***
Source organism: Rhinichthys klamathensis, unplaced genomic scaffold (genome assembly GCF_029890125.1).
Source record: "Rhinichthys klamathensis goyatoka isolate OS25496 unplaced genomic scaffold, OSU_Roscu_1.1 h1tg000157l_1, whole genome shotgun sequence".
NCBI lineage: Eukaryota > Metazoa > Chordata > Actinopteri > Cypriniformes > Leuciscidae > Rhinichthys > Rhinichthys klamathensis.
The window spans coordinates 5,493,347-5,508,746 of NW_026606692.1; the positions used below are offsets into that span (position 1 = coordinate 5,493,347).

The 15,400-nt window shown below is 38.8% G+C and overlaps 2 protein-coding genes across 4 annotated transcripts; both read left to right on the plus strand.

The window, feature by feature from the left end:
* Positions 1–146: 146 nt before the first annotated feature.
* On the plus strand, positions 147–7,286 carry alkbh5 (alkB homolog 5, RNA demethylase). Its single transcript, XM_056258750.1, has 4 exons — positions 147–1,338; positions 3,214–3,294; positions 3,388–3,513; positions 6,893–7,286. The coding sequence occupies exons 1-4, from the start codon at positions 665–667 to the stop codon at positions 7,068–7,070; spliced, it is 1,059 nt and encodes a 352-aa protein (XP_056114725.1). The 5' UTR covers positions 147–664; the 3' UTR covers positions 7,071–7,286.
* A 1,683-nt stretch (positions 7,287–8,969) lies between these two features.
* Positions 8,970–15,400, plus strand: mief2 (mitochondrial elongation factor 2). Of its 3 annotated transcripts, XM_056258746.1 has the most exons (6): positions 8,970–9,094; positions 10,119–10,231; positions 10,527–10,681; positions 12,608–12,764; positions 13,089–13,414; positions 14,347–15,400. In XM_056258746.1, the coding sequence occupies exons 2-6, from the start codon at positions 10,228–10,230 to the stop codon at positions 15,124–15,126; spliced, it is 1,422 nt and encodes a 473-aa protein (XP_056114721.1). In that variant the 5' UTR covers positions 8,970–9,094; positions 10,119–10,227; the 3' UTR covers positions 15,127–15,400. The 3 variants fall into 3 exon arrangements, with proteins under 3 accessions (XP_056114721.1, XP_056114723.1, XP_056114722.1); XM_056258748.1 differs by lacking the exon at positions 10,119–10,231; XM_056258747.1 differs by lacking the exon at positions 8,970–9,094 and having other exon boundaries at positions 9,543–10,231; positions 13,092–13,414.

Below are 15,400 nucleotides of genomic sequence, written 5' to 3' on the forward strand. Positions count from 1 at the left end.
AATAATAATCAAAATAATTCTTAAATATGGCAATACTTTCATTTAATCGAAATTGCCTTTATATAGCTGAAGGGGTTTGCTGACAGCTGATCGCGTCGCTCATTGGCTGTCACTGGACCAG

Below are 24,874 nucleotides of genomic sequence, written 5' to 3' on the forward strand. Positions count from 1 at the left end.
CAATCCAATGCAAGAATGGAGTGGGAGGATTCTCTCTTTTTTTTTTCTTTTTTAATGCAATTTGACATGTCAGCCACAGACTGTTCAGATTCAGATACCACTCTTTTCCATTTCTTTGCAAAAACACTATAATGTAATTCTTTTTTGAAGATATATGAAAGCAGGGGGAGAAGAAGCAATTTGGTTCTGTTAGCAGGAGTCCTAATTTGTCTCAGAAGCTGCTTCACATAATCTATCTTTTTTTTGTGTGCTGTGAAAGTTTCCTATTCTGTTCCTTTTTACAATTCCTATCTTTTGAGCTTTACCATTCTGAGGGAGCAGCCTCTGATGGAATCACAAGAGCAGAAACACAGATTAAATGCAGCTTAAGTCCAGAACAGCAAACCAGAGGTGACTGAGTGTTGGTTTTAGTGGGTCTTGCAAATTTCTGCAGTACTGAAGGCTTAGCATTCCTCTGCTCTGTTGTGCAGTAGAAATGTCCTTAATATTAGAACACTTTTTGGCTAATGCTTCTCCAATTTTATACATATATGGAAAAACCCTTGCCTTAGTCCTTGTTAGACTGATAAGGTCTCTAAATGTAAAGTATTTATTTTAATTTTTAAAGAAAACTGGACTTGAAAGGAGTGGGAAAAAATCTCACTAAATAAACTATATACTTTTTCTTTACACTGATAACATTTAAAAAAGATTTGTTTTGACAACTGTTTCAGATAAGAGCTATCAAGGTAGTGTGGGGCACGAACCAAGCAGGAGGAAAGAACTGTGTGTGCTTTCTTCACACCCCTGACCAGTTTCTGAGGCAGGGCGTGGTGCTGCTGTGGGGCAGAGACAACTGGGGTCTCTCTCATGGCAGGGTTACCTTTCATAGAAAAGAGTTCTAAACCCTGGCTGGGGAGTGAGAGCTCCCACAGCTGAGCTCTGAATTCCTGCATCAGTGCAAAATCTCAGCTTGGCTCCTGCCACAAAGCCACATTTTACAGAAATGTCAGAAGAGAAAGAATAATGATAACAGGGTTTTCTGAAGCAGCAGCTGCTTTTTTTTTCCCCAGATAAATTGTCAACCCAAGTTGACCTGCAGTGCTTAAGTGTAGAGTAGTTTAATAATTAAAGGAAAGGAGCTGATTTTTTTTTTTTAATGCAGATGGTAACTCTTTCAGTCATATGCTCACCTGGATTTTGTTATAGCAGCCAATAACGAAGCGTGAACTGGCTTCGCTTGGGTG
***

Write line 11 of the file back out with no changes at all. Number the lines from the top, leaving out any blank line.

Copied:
Below are 15,400 nucleotides of genomic sequence, written 5' to 3' on the forward strand. Positions count from 1 at the left end.